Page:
To mumpreneurs and freelancers, this may be useful for your business if your client for some reason doesn't want to honour the payment of contract:

In many cases, it is best to try to resolve a dispute by negotiation rather than involving outside parties, or resorting to the Courts. Any agreements to resolve the matter should be stated in the contract.

Parties can agree to go for mediation. A mediator acts as a neutral third party to assist parties to resolve the matter. The mediator does not issue any decision, and parties are free to decide whether to agree on a resolution of the matter.

Parties can agree, whether as part of the contract or after the dispute has arisen, to refer the matter to one or more adjudicators (also known as the arbitrator(s)) by whose decision they agree to be bound. By agreeing to arbitration, parties limit their rights of recourse to the Courts, as well as limit rights of review and appeals of the arbitrator(s)’ decision.

Tip: It is advisable to set out in the contract what person or organisation will act as a mediator or appoint an arbitrator (e.g. Singapore Mediation Centre, Singapore International Arbitration Centre, etc) if there is a dispute. The organisations have clear procedural rules to guide parties in the event of dispute. This also avoids conflict over who will mediate a dispute or appoint an arbitrator for the dispute.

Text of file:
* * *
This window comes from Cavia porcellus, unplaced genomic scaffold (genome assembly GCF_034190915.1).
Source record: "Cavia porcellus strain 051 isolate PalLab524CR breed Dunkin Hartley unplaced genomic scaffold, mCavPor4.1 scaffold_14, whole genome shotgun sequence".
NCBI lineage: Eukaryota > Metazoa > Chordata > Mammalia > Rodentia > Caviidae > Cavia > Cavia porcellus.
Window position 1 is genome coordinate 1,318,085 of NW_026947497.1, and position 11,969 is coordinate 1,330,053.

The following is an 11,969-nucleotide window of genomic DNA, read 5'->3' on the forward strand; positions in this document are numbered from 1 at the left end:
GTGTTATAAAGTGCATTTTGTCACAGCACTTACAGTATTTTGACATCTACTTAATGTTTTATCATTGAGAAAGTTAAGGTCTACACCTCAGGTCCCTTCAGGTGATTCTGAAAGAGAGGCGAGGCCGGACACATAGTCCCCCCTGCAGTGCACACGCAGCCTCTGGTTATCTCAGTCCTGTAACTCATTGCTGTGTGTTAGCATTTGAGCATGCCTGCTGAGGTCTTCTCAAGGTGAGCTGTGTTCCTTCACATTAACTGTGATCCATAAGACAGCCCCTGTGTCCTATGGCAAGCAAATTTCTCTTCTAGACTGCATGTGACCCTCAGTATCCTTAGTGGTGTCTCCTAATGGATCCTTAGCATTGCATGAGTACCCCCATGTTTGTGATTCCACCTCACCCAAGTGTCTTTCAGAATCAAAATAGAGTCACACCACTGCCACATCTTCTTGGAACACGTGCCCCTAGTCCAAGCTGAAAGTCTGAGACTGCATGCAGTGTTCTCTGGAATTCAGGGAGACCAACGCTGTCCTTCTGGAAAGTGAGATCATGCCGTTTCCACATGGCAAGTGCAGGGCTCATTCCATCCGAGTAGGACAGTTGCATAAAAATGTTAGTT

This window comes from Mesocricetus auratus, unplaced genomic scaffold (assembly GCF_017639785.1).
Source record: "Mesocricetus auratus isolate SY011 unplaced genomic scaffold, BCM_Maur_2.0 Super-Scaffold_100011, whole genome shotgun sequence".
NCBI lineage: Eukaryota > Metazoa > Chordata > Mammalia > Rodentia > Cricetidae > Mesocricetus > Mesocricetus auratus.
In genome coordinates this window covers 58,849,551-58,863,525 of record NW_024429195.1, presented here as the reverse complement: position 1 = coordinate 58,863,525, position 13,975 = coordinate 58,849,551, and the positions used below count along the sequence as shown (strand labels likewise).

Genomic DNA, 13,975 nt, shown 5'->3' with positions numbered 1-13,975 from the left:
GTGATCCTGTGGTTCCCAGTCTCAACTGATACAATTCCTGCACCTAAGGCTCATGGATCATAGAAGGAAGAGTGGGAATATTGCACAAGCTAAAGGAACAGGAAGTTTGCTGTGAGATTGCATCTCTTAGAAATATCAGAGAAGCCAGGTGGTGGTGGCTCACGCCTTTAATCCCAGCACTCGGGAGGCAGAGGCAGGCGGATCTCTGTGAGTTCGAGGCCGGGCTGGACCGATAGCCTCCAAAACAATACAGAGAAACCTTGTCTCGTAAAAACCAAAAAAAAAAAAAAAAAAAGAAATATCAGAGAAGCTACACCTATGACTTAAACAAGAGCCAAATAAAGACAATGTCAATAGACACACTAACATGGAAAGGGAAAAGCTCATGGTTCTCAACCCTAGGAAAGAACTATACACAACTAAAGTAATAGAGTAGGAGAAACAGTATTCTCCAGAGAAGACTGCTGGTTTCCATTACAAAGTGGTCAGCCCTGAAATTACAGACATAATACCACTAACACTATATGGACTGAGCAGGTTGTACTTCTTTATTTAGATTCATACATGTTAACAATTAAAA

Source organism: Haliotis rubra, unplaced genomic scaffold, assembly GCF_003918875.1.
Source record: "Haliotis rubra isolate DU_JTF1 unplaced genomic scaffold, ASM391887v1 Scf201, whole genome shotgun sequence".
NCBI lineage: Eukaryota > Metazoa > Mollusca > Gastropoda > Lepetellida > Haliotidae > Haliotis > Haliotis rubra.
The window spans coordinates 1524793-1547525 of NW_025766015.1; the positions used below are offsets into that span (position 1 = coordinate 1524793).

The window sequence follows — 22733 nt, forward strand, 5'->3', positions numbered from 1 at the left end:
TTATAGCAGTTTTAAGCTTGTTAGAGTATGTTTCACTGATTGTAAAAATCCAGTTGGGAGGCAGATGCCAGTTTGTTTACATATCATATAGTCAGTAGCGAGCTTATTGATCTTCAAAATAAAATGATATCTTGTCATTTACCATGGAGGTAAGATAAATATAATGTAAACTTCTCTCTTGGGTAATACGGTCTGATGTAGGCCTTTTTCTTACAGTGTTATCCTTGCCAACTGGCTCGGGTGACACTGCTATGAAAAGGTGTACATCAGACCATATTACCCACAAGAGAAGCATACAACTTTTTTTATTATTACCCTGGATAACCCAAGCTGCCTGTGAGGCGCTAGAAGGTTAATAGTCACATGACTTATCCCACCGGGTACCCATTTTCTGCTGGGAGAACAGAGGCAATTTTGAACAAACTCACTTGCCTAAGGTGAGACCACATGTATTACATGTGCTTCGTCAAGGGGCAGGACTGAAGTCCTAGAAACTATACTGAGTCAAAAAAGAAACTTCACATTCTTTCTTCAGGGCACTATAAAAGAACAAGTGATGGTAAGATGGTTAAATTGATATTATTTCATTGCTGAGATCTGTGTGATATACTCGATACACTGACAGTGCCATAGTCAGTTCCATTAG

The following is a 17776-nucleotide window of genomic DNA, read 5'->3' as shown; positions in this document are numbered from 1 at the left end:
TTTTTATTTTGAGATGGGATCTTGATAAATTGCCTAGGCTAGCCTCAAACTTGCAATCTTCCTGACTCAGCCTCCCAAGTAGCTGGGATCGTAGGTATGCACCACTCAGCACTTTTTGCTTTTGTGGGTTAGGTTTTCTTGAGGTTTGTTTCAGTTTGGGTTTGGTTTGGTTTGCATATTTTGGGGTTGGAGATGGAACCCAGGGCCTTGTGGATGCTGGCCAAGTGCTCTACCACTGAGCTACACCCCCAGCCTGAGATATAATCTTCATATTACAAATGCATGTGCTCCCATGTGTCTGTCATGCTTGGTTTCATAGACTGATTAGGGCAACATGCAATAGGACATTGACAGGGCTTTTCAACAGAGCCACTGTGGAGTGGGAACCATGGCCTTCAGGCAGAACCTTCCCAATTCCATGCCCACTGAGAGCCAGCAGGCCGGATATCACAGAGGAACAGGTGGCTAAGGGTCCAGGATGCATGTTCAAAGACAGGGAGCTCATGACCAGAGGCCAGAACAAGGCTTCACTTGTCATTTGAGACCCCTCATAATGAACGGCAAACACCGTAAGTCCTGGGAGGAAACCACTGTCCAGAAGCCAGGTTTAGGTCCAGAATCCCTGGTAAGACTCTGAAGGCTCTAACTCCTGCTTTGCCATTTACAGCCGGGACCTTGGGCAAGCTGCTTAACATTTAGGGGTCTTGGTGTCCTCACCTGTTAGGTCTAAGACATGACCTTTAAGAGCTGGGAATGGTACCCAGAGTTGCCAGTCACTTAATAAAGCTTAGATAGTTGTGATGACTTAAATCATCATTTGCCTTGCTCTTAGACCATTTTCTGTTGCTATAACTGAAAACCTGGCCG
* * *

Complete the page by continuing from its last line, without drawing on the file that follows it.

The court process can be time consuming and costly and in most situations should be the last resort. But if you feel that the other party is not doing what they are supposed to under the contract and they are not prepared to negotiate or participate in ADR, you could go to court to seek damages or specific performance for breach of contract.

Small Claims Tribunals (SCT):
You may seek recourse at the SCT for contracts for services that involve amounts not exceeding S$10,000, or if both parties agree, not exceeding S$20,000. Disputes cannot be brought to the SCT more than a year after it has happened.

The Subordinate Courts
This comprises the Magistrate’s Court and District Court in which lawsuits below S$60,000 and S$250,000 are respectively filed. The High Court Lawsuits for claims above S$250,000 can be filed in the High Court.